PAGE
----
Glycolysis is the first step in both aerobic and anaerobic cellular respiration, it will occur in the cytoplasm of the cell with or without the presence of oxygen. The only difference is that in aerobic glycolysis pyruvate is produced, while lactic acid is produced in anaerobic glycolysis. A well-known pathway of glycolysis is the Embden-Meyerhof-Parnas (EMP pathway).1
The overall process of aerobic glycolysis is the conversion of one glucose molecule (C6H12O6) to two molecules of pyruvate, additionally producing 2 ATP. Glycolysis has two main stages: ‘Preparatory Phase’ and ‘Pay Off Phase’ which are completed in 10 enzymatic reactions.2 The Preparatory Phase is reactions where 2 ATP units are consumed for conversion of glucose to two three-carbon sugar phosphates. The Pay Off Phase is where 4 ATP molecules are generated from the transformation of the two three-carbon sugar phosphates to two pyruvates – the net gain is 2 ATP for every glucose molecule. After, the pyruvates undergo Krebs cycle, oxidative phosphorylation to produce the final total of 38 ATP per glucose.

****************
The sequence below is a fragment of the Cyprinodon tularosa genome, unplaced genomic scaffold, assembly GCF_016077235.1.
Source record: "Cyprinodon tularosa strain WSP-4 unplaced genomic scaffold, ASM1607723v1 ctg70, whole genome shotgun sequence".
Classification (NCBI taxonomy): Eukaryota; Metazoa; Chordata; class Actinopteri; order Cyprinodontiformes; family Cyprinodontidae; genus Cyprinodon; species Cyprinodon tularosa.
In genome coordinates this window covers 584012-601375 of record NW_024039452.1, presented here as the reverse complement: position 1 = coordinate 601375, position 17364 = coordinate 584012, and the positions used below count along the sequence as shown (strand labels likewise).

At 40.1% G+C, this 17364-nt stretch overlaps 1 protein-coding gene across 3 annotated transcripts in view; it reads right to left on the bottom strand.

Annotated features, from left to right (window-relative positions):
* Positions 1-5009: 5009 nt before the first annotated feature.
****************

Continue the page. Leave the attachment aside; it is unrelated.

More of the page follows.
In anaerobic glycolysis, glucose is converted to two units of pyruvate and 2ATP. However, without sufficient oxygen the pyruvates are converted to lactic acid by lactate dehydrogenase – process called fermentation. There are two types of fermentation: Homolactic and Heterolactic. In Homolactic fermentation the final products are two molecules of lactic acid, however in Heterolactic fermentation the final products are carbon dioxide and ethanol.3
2 Nelson, D.L., & Cox, M.M. Lehninger Principles of Biochemistry, 4th Edition.